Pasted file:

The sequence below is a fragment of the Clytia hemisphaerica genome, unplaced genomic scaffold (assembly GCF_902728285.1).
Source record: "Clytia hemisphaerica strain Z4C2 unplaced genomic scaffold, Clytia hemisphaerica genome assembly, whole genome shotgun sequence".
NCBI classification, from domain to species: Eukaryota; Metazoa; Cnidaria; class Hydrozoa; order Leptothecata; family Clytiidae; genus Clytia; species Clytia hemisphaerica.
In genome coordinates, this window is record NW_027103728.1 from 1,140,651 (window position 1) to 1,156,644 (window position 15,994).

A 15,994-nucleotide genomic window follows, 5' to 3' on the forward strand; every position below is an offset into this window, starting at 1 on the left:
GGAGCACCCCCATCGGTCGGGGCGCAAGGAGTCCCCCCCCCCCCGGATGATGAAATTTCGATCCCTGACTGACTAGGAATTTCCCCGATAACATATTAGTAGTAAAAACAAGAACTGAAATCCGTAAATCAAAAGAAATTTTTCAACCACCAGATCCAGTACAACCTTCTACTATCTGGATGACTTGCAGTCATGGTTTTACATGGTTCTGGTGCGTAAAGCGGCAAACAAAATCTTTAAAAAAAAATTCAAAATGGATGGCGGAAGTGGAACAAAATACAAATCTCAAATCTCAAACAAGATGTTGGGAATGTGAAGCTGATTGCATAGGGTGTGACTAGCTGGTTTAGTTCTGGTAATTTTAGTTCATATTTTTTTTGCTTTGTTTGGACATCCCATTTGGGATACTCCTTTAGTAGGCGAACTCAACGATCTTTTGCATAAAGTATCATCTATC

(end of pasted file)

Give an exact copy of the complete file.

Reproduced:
The sequence below is a fragment of the Clytia hemisphaerica genome, unplaced genomic scaffold (assembly GCF_902728285.1).
Source record: "Clytia hemisphaerica strain Z4C2 unplaced genomic scaffold, Clytia hemisphaerica genome assembly, whole genome shotgun sequence".
NCBI classification, from domain to species: Eukaryota; Metazoa; Cnidaria; class Hydrozoa; order Leptothecata; family Clytiidae; genus Clytia; species Clytia hemisphaerica.
In genome coordinates, this window is record NW_027103728.1 from 1,140,651 (window position 1) to 1,156,644 (window position 15,994).

A 15,994-nucleotide genomic window follows, 5' to 3' on the forward strand; every position below is an offset into this window, starting at 1 on the left:
GGAGCACCCCCATCGGTCGGGGCGCAAGGAGTCCCCCCCCCCCCGGATGATGAAATTTCGATCCCTGACTGACTAGGAATTTCCCCGATAACATATTAGTAGTAAAAACAAGAACTGAAATCCGTAAATCAAAAGAAATTTTTCAACCACCAGATCCAGTACAACCTTCTACTATCTGGATGACTTGCAGTCATGGTTTTACATGGTTCTGGTGCGTAAAGCGGCAAACAAAATCTTTAAAAAAAAATTCAAAATGGATGGCGGAAGTGGAACAAAATACAAATCTCAAATCTCAAACAAGATGTTGGGAATGTGAAGCTGATTGCATAGGGTGTGACTAGCTGGTTTAGTTCTGGTAATTTTAGTTCATATTTTTTTTGCTTTGTTTGGACATCCCATTTGGGATACTCCTTTAGTAGGCGAACTCAACGATCTTTTGCATAAAGTATCATCTATC